Raiffeisen Profit Halves on Ukraine and Russia Currencies

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Raiffeisen CEO Karl Sevelda
Karl Sevelda, chief executive officer of Raiffeisen Bank International AG. Photographer: Lisi Niesner/Bloomberg

Raiffeisen Bank International AG, the second-biggest lender in eastern Europe, suffered a setback in its plan to boost risk buffers as profit halved due to currency movements in Ukraine and Russia. The shares dropped.

Net income in the first quarter fell to 83 million euros ($92 million) from 161 million euros a year earlier, the Vienna-based bank said in a statement on Thursday. Trading losses on the Ukrainian hryvnia and on a Russian ruble hedge contributed to the drop. The rise of the ruble, Swiss franc and dollar boosted assets, undermining plans to shrink businesses.

“Even if I factor in the first-quarter profit, the capital ratio stayed flat as the net profit was absorbed by the increase in risk-weighted assets,” said Eleni Papoula, an analyst at Berenberg Bank who rates Raiffeisen hold. “The first-quarter increase in RWA takes Raiffeisen further away from its target.”

Raiffeisen plans to shrink by a fifth to increase its capital buffers after an escalating conflict between Ukraine and Russia pushed it into its first-ever annual loss in 2014. To avoid selling new shares, the lender is seeking a buyer for its Polish bank, the most recent acquisition, while scaling back units including its biggest profit generator, Russia’s ZAO Raiffeisenbank.

‘Market Disappointed’

RWAs grew 7 percent to 73.5 billion euros in the quarter, also driven by regulatory effects, widening the distance to Raiffeisen’s target of 65 billion euros. That resulted in the ratio of core equity Tier 1 capital, a gauge of financial strength, falling to 9.9 percent from 10 percent. Raiffeisen has pledged to reach 12 percent by the end of 2017.

“We believe the market will be disappointed with this, given the focus on the capital rebuild,” said Cristina Marzea and Ivan Bokhmat, analysts at Barclays Plc with an equal-weight recommendation on the shares. “There will be close scrutiny on quarterly delivery.”

Raiffeisen dropped as much as 2.6 percent, the biggest decline since April 28, and were down 2.1 percent at 14.96 euros by 11:10 a.m. in Vienna. The shares, which have gained about 20 percent this year, were among the worst performers in the Euro Stoxx Banks Index, which fell 0.5 percent.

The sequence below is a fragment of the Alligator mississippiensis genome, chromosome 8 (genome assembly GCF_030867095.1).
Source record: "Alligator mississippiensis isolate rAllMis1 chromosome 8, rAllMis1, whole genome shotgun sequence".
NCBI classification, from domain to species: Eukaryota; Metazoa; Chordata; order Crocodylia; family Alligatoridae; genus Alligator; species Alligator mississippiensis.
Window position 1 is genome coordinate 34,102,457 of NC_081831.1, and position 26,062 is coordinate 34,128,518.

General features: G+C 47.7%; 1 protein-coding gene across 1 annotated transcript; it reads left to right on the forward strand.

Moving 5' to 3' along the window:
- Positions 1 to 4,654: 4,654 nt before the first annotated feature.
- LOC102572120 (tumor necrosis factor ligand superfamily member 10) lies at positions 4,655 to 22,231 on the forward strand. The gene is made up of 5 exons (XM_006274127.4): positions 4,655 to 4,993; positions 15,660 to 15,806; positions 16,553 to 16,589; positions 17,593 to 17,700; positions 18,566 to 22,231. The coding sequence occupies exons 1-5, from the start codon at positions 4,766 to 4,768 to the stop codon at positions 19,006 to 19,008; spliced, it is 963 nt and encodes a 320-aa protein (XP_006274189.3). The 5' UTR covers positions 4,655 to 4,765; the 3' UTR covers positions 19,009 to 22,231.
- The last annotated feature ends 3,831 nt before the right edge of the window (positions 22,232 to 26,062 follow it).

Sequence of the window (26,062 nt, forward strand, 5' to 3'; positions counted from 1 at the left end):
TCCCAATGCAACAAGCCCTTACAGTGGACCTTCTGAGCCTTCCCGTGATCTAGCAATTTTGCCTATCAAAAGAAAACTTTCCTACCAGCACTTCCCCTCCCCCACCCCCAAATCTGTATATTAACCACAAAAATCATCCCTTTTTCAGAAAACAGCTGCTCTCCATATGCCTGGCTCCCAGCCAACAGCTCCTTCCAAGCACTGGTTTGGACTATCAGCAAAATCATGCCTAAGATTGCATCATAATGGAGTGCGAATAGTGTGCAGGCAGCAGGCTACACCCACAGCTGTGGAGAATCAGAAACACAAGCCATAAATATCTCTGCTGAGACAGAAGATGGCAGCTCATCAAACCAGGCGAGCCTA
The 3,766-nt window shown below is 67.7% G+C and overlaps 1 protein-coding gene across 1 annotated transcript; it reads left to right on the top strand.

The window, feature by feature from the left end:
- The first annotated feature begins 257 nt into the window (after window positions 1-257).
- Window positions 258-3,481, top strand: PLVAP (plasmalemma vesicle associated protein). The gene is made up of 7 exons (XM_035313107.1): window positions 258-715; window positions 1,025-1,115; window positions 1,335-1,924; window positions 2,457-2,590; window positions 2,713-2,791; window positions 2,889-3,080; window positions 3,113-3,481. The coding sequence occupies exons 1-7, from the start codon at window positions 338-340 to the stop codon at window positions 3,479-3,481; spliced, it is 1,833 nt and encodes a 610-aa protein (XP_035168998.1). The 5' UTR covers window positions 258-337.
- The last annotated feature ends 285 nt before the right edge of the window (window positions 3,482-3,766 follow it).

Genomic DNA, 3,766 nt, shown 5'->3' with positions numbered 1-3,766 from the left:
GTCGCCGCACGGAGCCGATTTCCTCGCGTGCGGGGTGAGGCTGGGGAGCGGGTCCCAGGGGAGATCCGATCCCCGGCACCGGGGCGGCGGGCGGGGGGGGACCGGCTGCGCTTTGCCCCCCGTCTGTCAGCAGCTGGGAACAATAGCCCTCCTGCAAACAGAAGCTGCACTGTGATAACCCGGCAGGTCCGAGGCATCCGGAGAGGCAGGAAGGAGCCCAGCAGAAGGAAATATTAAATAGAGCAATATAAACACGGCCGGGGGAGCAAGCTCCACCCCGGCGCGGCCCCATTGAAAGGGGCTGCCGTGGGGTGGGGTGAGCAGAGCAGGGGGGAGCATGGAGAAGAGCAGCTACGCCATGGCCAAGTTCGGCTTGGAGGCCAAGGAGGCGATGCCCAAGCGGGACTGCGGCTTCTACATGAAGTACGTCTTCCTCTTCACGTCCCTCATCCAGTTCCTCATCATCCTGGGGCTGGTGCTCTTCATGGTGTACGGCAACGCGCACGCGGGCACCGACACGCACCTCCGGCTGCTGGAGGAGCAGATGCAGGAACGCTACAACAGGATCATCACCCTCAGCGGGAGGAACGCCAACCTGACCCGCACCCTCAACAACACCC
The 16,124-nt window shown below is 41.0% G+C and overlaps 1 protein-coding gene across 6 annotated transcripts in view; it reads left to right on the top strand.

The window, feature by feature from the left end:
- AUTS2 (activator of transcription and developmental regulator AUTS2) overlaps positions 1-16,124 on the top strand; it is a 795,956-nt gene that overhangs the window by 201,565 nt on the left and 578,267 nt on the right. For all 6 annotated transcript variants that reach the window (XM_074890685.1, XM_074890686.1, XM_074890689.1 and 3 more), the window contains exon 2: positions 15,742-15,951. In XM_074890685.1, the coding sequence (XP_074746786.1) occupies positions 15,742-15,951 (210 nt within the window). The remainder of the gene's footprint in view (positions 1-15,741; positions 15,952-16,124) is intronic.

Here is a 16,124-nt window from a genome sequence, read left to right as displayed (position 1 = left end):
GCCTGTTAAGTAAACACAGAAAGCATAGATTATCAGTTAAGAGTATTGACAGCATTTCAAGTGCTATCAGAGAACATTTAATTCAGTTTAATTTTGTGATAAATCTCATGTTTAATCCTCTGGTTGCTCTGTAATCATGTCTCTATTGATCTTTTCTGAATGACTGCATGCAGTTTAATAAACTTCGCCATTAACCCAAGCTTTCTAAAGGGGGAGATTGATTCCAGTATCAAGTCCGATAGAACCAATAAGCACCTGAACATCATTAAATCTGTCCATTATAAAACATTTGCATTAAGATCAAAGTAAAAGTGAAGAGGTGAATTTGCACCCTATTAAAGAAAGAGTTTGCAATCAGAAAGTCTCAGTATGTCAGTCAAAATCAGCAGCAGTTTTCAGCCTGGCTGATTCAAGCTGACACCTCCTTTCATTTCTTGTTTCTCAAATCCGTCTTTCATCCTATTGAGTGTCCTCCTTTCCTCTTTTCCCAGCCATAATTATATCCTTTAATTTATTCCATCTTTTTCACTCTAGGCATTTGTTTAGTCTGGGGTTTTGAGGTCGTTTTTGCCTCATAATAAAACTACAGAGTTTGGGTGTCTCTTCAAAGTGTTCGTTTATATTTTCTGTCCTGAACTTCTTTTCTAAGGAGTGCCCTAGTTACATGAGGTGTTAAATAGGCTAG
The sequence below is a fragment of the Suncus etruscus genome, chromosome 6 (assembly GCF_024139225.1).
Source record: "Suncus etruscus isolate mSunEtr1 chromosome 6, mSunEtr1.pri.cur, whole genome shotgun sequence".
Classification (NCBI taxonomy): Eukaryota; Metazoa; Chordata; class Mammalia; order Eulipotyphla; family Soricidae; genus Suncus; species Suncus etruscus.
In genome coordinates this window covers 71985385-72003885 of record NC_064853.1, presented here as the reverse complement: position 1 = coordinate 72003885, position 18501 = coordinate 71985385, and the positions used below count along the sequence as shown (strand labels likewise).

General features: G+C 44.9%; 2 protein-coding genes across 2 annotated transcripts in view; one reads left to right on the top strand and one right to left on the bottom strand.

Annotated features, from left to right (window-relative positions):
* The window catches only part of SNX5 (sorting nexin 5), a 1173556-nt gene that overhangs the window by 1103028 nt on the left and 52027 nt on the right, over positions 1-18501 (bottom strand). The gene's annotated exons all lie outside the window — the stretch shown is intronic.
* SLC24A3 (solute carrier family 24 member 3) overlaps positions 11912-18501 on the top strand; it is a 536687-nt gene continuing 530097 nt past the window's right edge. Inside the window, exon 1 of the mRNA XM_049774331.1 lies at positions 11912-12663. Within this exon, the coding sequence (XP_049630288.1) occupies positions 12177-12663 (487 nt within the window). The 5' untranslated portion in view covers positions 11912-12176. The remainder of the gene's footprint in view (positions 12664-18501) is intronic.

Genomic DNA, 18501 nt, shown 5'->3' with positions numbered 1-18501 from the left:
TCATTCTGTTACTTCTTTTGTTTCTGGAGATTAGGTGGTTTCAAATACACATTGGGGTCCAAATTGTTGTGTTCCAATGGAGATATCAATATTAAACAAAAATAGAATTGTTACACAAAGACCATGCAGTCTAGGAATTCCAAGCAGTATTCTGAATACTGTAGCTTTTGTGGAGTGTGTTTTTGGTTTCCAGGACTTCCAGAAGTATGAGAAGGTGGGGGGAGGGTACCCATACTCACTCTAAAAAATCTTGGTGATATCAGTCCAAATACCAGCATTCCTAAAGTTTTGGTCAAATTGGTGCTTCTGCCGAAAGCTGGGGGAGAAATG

“Our operative business developed in line with our expectations,” Chief Executive Officer Karl Sevelda said in a statement. “The first months of this year, however, were driven by an extraordinary high currency volatility. In particular, the development of Swiss franc, ruble, hryvnia, and U.S. dollar had a strong impact on our results.”

The bank reiterated it may have a full-year loss on restructuring costs.

Bad Loans

Net interest income, the bank’s biggest revenue source, fell 16 percent to 820 million euros, due to the currency effects and to low interest rates, missing the average analyst estimate of 844 million euros.

While provisions for bad loans dropped 7 percent to 260 million euros in the first quarter, Raiffeisen warned they will be higher in the second half of the year. The share of bad loans grew to 11.9 percent from 11.3 percent at the end of last year. In war-torn Ukraine, more than half of Raiffeisen’s loan book is overdue. In Asia, where the bank serves select corporate clients, the rate is at 27 percent.

Raiffeisen said its asset sale plans are on track. Talks with interested parties are being held in Slovenia. Due diligence started on Poland’s Raiffeisen Bank Polska, the biggest asset it wants to divest. The Polish sale has been hampered by demands from the Polish regulator KNF.

“There are still many regulatory hurdles relating to the sale of the Polish business,” Berenberg’s Papoula said. “The Polish regulator may demand an initial public offering before the sale which may affect valuation and delay the process.”

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